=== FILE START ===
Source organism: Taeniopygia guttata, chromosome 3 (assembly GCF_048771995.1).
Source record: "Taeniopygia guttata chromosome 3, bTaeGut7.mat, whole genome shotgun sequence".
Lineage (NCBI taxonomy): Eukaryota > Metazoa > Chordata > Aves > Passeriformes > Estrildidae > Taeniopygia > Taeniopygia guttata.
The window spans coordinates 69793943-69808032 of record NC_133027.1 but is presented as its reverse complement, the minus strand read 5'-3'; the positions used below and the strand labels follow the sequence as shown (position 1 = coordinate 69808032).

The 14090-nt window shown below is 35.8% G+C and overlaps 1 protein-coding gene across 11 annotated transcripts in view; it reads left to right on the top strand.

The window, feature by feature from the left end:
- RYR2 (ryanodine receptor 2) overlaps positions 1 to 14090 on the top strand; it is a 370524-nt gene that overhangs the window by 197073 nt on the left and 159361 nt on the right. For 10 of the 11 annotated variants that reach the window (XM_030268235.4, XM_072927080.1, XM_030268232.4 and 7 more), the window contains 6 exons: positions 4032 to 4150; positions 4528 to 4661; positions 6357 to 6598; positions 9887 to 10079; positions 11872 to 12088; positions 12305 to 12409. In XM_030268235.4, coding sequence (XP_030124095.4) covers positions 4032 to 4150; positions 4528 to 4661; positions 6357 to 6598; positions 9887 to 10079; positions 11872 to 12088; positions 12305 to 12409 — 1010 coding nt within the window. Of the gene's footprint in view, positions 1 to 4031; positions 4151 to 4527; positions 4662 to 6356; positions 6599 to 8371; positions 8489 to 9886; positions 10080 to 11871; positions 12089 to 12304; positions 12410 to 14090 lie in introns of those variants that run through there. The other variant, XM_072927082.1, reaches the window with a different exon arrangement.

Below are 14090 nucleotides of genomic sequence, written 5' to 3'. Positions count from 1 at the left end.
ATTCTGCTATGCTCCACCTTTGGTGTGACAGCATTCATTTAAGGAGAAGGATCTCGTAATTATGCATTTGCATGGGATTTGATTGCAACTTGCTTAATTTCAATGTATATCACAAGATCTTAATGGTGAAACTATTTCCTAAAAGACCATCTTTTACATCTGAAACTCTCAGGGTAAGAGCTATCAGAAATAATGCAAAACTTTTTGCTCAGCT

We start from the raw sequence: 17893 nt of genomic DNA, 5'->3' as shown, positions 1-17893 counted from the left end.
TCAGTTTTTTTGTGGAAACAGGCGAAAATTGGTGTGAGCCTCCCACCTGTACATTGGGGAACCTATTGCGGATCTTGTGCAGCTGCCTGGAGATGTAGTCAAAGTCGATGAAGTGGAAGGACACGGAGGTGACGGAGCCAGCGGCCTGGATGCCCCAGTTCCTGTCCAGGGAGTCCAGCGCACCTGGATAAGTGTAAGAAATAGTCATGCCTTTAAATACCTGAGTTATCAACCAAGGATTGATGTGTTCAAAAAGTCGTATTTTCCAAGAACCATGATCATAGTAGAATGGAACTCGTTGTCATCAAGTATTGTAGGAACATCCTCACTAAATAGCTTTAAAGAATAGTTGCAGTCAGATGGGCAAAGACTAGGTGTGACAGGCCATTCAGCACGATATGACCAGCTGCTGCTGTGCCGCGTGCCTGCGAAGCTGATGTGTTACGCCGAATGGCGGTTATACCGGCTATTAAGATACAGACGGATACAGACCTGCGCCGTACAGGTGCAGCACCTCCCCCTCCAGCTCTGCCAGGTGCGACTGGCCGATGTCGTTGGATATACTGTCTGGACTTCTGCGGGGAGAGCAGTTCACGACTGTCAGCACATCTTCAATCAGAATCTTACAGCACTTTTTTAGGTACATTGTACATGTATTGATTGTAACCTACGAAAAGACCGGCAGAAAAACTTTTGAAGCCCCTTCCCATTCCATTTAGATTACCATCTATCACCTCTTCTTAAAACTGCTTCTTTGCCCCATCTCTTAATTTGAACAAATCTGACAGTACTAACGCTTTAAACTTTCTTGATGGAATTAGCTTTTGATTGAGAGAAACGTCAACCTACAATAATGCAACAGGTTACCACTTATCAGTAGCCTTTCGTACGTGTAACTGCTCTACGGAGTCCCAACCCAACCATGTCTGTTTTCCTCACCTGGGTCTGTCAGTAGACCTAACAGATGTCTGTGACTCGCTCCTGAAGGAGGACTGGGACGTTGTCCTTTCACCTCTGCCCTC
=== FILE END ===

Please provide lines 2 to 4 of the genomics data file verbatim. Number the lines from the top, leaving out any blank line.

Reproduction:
Source record: "Taeniopygia guttata chromosome 3, bTaeGut7.mat, whole genome shotgun sequence".
Lineage (NCBI taxonomy): Eukaryota > Metazoa > Chordata > Aves > Passeriformes > Estrildidae > Taeniopygia > Taeniopygia guttata.
The window spans coordinates 69793943-69808032 of record NC_133027.1 but is presented as its reverse complement, the minus strand read 5'-3'; the positions used below and the strand labels follow the sequence as shown (position 1 = coordinate 69808032).